Each week, I read a wide variety of blog posts and articles across the internet. I wander here and wander there and before I know it I’ve spent an eternity avoiding all the work that I should have been doing by reading other people’s writing. I share my favorites here with you each week in the Weekly Wanderings link round-up. Enjoy!
- 9 Skills That Will Help You Save Money – Hello Neverland. As we are in the process of buying a house – that will cost us $200 more per month than what we are paying in rent…due to insurance and taxes – thank you Hurricane Katrina…saving money is about to become a huge issue for us. I was just talking with Sweet Husband about how I wanted to start meal-planning, cooking on Sundays and having a plan for the rest of the week. SH is also ready to start doing some major woodworking projects, and I’m always looking to brush up on my sewing skills.
- Four Guidelines for Summer Reading – Kylene Beers. Kylene Beers is one of my heroes when it comes to reading in the middle. Middle School is where my heart is always going to be, and I love these suggestions.
- Getting Along Fine Without Me – Karen Maezen Miller. I’m still wrapping my head around this piece but I’ve had it open in my browser all week…thinking about it, letting it sink in.
When we try to imagine what it means to overcome our attachments, we picture cruel and unfeeling indifference. But that is never the outcome of overcoming attachments. That is never the outcome of accepting what happens. That is never the outcome of allowing people and things to be as they are. The outcome of non-attachment is love.
- Stop Drinking Bottled Water – Alissa Walker for Gizmondo. I will buy bottled water when we are traveling, but for the most part, I don’t get it. I already pay for water. Why would I want to pay for it again? And as I find out more and more about the policies and impact of the companies who bottle water, the less likely I am to drink it. And as for liking it cold? Put a bottle of water in the fridge, for god’s sake. Which reminds me – I need to wash my glass bottle so I can start using it again. (& yes, I know hurricane season is right around the corner and our hurricane kit will need to have water in it. I plan to use jugs that we already have to fill with water…stick them in our freezer and get ready that way)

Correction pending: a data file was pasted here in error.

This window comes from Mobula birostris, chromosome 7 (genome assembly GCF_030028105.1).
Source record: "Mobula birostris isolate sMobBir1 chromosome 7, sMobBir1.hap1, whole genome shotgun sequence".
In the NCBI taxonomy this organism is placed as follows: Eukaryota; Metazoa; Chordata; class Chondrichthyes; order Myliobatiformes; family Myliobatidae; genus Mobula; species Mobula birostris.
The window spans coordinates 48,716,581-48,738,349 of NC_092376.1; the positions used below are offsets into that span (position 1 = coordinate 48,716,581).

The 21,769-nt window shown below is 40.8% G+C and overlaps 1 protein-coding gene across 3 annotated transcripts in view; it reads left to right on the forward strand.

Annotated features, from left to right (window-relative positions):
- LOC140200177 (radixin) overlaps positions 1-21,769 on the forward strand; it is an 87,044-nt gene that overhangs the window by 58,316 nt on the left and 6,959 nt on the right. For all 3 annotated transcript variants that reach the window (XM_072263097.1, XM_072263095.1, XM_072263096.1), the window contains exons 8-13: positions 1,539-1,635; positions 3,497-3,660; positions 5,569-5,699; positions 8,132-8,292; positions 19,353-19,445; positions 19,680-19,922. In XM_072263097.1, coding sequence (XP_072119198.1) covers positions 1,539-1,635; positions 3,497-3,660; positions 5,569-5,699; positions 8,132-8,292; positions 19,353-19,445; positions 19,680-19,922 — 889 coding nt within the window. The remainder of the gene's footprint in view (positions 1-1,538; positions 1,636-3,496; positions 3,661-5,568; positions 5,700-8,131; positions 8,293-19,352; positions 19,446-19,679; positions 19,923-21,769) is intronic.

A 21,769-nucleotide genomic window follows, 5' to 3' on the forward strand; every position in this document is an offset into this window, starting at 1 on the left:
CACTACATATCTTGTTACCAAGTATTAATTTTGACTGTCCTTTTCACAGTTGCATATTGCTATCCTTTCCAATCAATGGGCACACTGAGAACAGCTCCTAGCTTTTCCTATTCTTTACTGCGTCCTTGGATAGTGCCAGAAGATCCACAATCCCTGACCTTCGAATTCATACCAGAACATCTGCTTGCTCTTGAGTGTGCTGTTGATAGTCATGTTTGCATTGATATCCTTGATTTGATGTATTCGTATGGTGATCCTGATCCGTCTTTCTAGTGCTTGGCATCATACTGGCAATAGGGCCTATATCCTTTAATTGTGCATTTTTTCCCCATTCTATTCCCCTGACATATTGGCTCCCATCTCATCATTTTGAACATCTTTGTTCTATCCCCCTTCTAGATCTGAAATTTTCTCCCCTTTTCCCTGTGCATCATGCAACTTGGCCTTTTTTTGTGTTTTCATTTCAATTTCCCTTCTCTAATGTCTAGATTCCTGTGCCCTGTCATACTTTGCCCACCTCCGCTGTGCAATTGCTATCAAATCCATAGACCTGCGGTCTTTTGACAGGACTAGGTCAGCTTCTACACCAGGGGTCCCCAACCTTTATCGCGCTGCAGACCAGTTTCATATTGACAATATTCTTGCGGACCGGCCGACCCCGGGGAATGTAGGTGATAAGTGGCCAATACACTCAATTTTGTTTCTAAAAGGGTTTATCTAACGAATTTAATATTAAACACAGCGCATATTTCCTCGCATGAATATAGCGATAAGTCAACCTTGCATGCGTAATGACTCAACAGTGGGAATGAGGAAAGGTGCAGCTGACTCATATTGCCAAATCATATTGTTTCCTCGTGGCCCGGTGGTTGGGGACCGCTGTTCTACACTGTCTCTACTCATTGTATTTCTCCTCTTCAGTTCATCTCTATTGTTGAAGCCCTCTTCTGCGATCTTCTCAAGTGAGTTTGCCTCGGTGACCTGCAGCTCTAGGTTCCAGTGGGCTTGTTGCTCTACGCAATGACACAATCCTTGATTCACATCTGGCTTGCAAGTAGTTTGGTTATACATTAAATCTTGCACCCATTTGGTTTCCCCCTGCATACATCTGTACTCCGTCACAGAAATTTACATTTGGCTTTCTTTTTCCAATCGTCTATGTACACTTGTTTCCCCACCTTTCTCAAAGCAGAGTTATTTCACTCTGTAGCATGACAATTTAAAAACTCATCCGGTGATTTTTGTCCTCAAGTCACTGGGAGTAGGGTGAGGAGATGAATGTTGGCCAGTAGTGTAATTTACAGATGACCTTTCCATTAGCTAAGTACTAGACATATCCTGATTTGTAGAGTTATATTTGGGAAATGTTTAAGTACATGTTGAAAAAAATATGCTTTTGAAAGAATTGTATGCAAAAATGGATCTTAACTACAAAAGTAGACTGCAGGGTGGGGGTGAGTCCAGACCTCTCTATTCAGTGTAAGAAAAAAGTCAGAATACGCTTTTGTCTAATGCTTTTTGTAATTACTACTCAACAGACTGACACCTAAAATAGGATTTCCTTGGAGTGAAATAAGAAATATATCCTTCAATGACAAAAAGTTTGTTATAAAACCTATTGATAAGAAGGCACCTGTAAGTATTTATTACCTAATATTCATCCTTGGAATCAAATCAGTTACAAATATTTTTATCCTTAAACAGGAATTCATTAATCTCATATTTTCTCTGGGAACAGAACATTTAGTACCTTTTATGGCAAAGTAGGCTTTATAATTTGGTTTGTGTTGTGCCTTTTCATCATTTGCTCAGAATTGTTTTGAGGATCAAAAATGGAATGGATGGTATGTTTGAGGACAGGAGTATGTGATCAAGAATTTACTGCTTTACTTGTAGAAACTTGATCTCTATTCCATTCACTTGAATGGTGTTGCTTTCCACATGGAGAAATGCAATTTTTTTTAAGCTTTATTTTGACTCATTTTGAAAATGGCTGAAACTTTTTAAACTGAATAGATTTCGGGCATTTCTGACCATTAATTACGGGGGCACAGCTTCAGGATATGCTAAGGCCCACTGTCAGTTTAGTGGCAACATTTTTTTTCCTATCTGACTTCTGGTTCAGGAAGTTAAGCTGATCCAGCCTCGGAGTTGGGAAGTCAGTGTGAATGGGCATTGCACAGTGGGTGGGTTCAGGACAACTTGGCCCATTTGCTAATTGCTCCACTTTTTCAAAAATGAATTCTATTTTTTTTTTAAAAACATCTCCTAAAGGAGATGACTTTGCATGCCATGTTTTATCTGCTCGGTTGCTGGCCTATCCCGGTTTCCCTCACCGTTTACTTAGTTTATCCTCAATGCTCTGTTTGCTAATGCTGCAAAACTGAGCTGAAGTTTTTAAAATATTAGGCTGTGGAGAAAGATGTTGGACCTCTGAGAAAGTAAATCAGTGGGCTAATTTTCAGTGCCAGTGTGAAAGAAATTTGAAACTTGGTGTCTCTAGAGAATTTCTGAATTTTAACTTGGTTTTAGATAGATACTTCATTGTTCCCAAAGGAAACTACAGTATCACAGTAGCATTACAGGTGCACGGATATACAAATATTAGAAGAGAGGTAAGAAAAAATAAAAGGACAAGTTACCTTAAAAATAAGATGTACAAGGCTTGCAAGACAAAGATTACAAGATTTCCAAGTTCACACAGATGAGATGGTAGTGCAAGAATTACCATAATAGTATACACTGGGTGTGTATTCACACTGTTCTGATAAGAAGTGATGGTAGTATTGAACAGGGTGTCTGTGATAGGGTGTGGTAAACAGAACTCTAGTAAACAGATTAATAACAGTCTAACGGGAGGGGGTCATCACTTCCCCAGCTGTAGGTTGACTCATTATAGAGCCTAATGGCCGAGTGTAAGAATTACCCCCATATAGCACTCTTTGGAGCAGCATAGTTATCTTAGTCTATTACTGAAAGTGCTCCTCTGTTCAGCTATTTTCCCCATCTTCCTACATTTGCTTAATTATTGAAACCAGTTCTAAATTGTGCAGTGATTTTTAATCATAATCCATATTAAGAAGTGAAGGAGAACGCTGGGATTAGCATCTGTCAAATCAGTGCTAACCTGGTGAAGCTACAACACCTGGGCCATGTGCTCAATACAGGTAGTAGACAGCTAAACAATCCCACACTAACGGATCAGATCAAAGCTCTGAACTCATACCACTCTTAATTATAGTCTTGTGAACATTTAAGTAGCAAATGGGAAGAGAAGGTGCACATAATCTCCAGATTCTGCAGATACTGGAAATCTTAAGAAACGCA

- The After Myth – Lisa of CanNEOneHearMe. Sweet Husband and I have been talking about our health, and who we both need to lose weight. For our health. I know what my issues are and why I’m fat. I’ve explored them time and time again, but I’ve never really done the work to resolve them. This post is a great reminder that there’s no after. There’s just during and dealing with our stuff.
- What You Don’t See When You Look at the Fat Girl in a Bathing Suit – Nicole Jankowski for Scary Mommy. I kinda feel like maybe I need to go on and order that bikini I’ve been eyeballing because you know what – it’s no body’s business by mine, and my size doesn’t define who I am.
But really, can you judge how healthy a woman is by the thick, fleshy curve of her hip? Does being a size 12, 14, 16 alone really mean my days are numbered? Is this the only answer that matters? Those who want to judge are much more apt to assess my healthfulness based on the number on the inside of my bathing suit versus the number on the paperwork from my doctor’s lab — they believe the measure of a healthy woman is the measure of her thighs. Forget science. Forgo numbers. Screw you, doctor. It’s modern beauty we should worry about. This tells me all I need to know about this woman.
If you are into that sort of thing, if you are the type to make a judgment based only on what you see, then you are not really my type at all.
It’s your health I worry about. It’s not about the way you look. Oh, but it is. It’s about the way YOU look at ME.
- 5 Ways to Love Yourself Before You Leave the House Today – Smaggle. I think this fits nicely with the Scary Mommy piece. I particularly love #1. I’ve gained a few pounds, and right now most of my clothes aren’t comfortable. I’m looking forward to being home on the regular – which means time for walks along the beach, cooking at home, and doing the things I love – which fits nicely with #3…and helps me have clothes that are comfortable and fit.